The concept of online dating has always been an odd one as someone with a facial difference. There was fear of honesty, "Will someone steal my image and turn me into a meme again?" But, I also embrace who I am as I am, and my birthmark is usually pretty good about weeding shallow people out of my life. After hearing from women who have been in makeup since the age of two, and women who have been forced to wear makeup to bed by their husbands - I needed to let the men know that this is me, and I don't feel the need to hide how God has made me. And, as I made the decision to be bluntly honest about my birthmark, I thought, "Well, I've already been a meme once." And I don't want to live in a mindset of fear. I wanted to be me, without the filters - whether they be digitally or cosmetically created.

My profile bio slightly varies from site to site, but here is the core of all three:

"I'm a 'God-sized' dreamer filled with humor, compassion, and adventure. I'm a frequent baker, photographer, and traveller. My beat-up passport has taken me to 14 countries - most recently to Taiwan. American Sign Language is my second language, although I'd love to learn Spanish next. I make it a point to laugh every day - even if means laughing at myself...because hey, laughter is the best. My favorite color is blue, unless glitter is an option. Then it's glitter...always, always glitter. 

Currently I'm an editor for a news organization in the LA area, but I work from home. Distance isn't an issue for me as I can take my work with me wherever I go.

I'm not like most gals. I mean, no one is exactly the same - which is one thing that makes this world such an incredible, beautiful place. We're all different, I just wear one of my differences on the outside. I have a purple birthmark that has been hanging out on the left side of my face my whole life. My birthmark doesn't define me, but the tales are never ending as it continues to help me grow as a person. I'm 100% open about it and don't feel the need to hide it. I mean, seriously...Purple is one of my favorite colors, and I get to wear it every single day. What's not to love? ;-) 

I'd love to meet someone here who loves a good adventure, has a good sense of humor, and who values their family. Also, someone who sees the beauty and importance of putting God in the middle of the relationship."
My profile photo on all the sites.
As I spend time online, connecting with a variety of people, here are some of my thoughts and experiences as an online dating newbie:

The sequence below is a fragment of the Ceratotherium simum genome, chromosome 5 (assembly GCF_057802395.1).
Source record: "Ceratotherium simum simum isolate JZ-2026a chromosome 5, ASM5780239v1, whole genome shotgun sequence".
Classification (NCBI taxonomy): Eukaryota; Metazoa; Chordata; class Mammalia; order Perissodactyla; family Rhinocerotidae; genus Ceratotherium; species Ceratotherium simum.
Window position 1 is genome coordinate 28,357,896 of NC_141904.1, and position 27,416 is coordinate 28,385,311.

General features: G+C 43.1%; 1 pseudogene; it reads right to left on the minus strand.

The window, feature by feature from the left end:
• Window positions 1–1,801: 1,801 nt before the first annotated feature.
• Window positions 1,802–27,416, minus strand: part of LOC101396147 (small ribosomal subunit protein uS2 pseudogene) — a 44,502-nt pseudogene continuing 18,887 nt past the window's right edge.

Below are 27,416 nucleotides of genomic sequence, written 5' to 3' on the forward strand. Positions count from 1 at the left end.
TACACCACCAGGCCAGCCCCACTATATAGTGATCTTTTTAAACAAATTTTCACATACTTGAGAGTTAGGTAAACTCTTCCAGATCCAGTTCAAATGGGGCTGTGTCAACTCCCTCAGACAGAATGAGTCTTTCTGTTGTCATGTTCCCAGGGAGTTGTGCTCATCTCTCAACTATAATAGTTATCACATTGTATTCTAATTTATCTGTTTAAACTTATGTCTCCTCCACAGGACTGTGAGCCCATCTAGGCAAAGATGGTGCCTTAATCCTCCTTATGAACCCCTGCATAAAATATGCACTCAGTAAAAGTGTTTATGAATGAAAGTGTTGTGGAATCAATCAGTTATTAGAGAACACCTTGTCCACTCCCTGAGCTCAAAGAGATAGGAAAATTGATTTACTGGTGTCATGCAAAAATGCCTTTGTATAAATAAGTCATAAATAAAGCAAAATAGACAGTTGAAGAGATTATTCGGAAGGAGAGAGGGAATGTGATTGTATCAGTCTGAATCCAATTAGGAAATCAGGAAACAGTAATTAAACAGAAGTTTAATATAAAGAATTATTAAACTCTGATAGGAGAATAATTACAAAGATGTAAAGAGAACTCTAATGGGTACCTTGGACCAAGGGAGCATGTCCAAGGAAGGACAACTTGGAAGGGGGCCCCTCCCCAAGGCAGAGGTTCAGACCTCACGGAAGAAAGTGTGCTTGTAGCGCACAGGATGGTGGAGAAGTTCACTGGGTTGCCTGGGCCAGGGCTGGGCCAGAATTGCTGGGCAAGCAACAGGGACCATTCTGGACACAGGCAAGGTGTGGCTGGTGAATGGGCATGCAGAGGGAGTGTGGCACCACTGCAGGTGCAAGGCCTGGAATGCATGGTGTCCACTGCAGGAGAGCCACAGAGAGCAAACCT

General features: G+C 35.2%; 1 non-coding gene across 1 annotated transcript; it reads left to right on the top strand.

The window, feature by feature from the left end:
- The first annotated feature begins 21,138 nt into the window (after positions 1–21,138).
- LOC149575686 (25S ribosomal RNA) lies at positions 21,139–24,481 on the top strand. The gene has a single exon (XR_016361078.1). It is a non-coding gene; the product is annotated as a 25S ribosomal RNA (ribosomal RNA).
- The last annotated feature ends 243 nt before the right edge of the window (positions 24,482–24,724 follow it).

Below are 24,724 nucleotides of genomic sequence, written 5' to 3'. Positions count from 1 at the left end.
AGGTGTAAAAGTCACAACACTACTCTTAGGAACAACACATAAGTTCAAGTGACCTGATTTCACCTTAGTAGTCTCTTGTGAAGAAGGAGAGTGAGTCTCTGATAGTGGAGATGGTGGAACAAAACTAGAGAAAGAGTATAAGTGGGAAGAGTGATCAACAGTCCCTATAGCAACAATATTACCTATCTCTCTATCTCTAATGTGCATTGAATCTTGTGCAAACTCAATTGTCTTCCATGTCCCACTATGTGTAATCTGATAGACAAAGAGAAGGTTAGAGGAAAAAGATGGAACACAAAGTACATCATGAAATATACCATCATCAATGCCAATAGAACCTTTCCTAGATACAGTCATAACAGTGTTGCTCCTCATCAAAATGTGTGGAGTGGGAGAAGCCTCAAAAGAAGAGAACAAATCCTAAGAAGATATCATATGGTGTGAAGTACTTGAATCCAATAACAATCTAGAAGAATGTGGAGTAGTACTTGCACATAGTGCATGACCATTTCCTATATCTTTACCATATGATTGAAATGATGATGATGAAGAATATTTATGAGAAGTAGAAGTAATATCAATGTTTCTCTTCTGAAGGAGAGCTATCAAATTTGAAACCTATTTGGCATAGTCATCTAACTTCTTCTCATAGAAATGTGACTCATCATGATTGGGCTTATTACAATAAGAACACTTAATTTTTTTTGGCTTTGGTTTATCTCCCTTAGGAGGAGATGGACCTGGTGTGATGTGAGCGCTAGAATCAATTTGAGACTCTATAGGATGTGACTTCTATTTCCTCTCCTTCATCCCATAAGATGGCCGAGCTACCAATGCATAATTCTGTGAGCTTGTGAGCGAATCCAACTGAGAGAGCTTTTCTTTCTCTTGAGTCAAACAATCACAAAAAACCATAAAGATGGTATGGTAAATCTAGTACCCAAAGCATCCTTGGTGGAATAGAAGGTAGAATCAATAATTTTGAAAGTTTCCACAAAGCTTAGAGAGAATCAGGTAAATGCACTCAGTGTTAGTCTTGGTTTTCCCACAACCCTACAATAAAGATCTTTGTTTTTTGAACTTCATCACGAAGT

1. Online dating makes me feel like I'm Amazon shopping for men. Though, I have been told I'm a pro and finding awesome things online... So, maybe the odds are in my favor. But, I figure I've met many of my dear friends online - why not a potential future husband?

2. My photos of my birthmark made a 48-year-old man "tear up," but that's OK. He's an "emotional man." (I'm still trying to figure out why a 48-year-old man was viewing my profile, as a 25-year-old.)

3. The Christian dating site is a lot quieter than the non-Christian dating site. In the back of my mind, I can't help but wonder if silence is why so many Christian singles I know (including myself) are struggling to find someone.

4. Within the first discussion, a man insisted to know how much cooking and cleaning I'd do if we got married, and how much money I was willing to contribute for buying a house. When I refused to answer, he replied, "I guess you expect the man to pay for everything." Replying, I told him that I felt he was wanting to get to know my assets before he got to know me, to deem if I were dateable. I then decided I wasn't going to reply to any more of his messages.

5. After being asked if I wanted to have children one day, a man went on a long rant about how most women only want children so they can "feed off the man the old fashioned way..." and that we need to make sure we don't overwhelm ourselves in the "awful economy."

6. I've noticed that most men don't like showing happiness or joy in their profile photos, and many "forget" to put on a shirt. Unless their shirt was stolen, then I can't blame them for looking mad. (Smile guys - your smile is much hotter than an angry looking man who forgot to get dressed.)

7. It's interesting to see what people pick up on their first message. For one, it was that I'm bilingual in sign language. One man also replied that my username made them laugh, and that purple is their favorite color. Both won instant gold stickers for reading my profile...but the second guy got even more props due to instant comfortability with my birthmark.